In regards to Kurdistan, there are some things to iron out. Such as the treatment of a number of minorities with Iraqi Kurdistan, for Starters.

19 Destro  Fri, Dec 7, 2012 11:10:30pm

re: #18 ProGunLiberal

A) When did I say anything positive about China? I am against free trade and globalization.

B) The Palestinians themselves want UN recognition. Why is someone like you who claims he is sympathetic to them denying this aspiration?

C) While I mentioned my position on Kurdistan sympathetic to their independence, I totally understand why no power supports Kurdish statehood (and gave an example) while they support Palestinian statehood, thus to the crux of the strawman argument comparing the world's support for independent Palestine and not so much for Kurdistan.

Let me know when you get you act together and answer the above.

20 Dark_Falcon  Sat, Dec 8, 2012 6:57:45am

re: #16 Destro

That was a bit of realpolitik on Carter's part and its clear why he did what he did; Jimmy Carter believed that Richard Nixon's rapprochement with China was something worth maintaining and part of the price for this was supporting the Khmer Rouge in the UN. Ugly as that was, it was a decision born of power politics and in my opinion it was the correct decision as well, given America's interests.

21 Dark_Falcon  Sat, Dec 8, 2012 6:58:54am

re: #12 Destro

re: #13 Destro

re: #19 Destro

Fling an insult, get a downding.

22 Dark_Falcon  Sat, Dec 8, 2012 7:03:41am

re: #19 Destro

The reason PLL doesn't push as strongly for Kurdish statehood is because he knows it's just not in the cards. The opposition to it is just too fierce and that opposition would have to be overcome in no fewer than 4 countries. That's vanishingly unlikely to happen, and you should know that. Best that can be done is get those nations to respect the rights of their Kurdish citizens.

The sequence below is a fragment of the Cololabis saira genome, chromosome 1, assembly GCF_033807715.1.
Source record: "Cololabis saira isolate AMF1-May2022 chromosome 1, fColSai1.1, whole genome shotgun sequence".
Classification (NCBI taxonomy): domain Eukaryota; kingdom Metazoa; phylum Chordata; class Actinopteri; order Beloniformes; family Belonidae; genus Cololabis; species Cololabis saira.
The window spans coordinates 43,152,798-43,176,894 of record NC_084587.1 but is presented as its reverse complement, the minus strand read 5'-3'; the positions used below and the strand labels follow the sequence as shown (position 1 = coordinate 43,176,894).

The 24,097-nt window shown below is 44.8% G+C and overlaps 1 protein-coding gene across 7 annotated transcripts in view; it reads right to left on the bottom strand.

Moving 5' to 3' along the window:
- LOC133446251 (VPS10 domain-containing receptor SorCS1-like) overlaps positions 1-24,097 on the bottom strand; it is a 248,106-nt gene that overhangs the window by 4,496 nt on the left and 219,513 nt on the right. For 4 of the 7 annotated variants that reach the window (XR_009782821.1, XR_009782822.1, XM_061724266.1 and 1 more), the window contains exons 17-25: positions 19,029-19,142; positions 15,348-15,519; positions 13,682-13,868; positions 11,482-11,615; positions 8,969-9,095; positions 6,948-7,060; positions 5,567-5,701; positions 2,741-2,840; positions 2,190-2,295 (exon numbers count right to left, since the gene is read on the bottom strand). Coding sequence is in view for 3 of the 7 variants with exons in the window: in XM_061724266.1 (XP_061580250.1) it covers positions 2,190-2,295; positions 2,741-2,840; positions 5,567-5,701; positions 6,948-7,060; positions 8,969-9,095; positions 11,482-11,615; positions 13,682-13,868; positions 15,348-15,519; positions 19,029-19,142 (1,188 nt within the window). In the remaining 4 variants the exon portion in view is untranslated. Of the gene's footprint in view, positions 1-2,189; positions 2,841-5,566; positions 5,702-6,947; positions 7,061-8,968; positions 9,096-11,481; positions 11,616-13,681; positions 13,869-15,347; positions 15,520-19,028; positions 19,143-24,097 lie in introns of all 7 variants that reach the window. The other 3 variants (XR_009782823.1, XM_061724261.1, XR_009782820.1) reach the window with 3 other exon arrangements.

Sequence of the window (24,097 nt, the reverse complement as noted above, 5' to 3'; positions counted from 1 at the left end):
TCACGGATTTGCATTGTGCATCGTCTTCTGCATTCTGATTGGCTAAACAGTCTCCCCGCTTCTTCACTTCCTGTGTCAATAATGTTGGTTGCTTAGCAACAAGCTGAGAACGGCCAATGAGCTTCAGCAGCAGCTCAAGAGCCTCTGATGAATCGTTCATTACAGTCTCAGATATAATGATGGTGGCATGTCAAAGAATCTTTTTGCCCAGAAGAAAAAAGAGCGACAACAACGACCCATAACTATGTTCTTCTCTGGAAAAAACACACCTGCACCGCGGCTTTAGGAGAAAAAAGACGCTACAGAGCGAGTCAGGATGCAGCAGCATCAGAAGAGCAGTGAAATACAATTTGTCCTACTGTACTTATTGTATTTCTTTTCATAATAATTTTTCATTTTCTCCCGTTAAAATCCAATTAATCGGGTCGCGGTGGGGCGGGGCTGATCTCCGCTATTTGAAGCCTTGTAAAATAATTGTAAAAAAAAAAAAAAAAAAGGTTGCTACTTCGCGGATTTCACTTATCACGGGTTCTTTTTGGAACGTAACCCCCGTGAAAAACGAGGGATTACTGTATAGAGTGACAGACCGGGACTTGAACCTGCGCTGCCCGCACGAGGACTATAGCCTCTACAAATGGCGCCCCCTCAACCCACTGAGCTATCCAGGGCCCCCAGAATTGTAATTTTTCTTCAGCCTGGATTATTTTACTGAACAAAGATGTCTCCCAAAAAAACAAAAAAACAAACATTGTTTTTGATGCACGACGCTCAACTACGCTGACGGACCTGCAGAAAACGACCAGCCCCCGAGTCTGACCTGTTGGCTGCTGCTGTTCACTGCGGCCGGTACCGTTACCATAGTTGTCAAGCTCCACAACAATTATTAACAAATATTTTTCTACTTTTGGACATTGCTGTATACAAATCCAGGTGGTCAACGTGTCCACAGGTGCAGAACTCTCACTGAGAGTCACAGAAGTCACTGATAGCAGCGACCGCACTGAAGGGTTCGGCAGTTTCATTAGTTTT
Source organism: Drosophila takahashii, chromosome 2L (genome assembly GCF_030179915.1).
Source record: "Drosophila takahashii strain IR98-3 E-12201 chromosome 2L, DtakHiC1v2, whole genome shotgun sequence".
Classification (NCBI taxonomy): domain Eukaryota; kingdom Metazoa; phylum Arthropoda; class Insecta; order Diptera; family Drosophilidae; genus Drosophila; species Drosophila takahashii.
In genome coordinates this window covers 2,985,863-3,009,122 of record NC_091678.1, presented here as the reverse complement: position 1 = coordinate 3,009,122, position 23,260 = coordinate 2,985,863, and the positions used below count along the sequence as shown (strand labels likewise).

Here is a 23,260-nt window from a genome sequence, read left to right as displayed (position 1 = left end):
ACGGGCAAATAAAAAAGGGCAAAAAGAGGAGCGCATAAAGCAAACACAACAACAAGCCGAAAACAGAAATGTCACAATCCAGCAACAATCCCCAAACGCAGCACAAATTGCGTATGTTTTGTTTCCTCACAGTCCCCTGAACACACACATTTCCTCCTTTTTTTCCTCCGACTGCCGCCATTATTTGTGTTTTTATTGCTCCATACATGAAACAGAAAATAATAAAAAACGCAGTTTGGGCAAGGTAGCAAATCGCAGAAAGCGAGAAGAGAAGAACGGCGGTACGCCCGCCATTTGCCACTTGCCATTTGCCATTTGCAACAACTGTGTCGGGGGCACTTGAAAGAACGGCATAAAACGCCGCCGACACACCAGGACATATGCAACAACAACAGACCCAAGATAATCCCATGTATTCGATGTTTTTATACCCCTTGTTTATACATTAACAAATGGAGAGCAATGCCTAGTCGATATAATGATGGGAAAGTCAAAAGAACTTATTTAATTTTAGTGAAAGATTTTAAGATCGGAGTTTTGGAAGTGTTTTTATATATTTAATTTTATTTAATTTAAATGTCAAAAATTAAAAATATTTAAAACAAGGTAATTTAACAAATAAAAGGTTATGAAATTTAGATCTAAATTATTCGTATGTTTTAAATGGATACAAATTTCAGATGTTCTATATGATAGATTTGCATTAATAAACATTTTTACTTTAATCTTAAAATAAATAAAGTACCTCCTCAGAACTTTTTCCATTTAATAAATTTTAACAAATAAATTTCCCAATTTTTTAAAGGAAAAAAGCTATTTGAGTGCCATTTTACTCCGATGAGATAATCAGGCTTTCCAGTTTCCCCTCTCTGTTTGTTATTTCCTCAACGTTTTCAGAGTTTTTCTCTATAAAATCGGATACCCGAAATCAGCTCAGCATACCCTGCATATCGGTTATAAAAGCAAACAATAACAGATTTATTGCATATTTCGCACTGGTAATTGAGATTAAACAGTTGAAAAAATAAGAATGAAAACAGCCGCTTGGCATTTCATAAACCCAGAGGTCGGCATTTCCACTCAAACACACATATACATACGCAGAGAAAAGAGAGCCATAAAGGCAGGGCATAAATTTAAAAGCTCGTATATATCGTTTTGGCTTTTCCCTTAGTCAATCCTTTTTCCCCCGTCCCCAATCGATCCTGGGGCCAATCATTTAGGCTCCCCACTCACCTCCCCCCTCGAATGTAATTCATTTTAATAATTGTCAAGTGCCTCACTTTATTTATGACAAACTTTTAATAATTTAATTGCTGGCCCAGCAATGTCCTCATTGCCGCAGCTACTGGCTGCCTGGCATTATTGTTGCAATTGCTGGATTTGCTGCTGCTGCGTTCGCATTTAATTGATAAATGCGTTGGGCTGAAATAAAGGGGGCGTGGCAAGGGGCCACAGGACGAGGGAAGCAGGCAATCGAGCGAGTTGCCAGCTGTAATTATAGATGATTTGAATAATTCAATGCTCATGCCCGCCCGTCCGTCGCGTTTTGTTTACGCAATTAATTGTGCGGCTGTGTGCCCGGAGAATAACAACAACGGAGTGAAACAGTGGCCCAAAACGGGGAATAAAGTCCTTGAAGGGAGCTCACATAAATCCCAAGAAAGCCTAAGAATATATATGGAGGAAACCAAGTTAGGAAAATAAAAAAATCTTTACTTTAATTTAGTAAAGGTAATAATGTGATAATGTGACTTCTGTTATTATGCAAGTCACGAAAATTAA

23 Destro  Sat, Dec 8, 2012 2:13:19pm

re: #21 Dark_Falcon

re: #13 Destro

re: #19 Destro

Fling an insult, get a downding.

I didn't see you downding progunlibral # 9 and #18 so fuck your faux outrage.

24 Destro  Sat, Dec 8, 2012 2:15:25pm

re: #22 Dark_Falcon

The reason PLL doesn't push as strongly for Kurdish statehood is because he knows it's just not in the cards. The opposition to it is just too fierce and that opposition would have to be overcome in no fewer than 4 countries. That's vanishingly unlikely to happen, and you should know that. Best that can be done is get those nations to respect the rights of their Kurdish citizens.

I do know that. It is what I said. Which is why support for Palestinian nationhood is popular and Kurdish statehood is not. In other words, you just answered the question: Why Palestinians yes, Kurds no?

Destro FTW.

25 ProMayaLiberal  Sat, Dec 8, 2012 3:07:14pm

re: #24 Destro

Have a little bit of a bloated opinion of yourself, no?

Also, the kurds in Iraq have not been perfect. Better than the other two, yes.

However, they do not rebuild Assyrian Villages and have been known to appoint Kurds to represent minority groups, without the group even being given a voice into the selection. In addition, they are doing some serious efforts to marginalize the people already living in the Ninevah Plain and Kirkuk.

Would it be nice to have an Independent Kurdistan? Yes.

Would they be any better about minority treatment than the nations they are already a part of? No.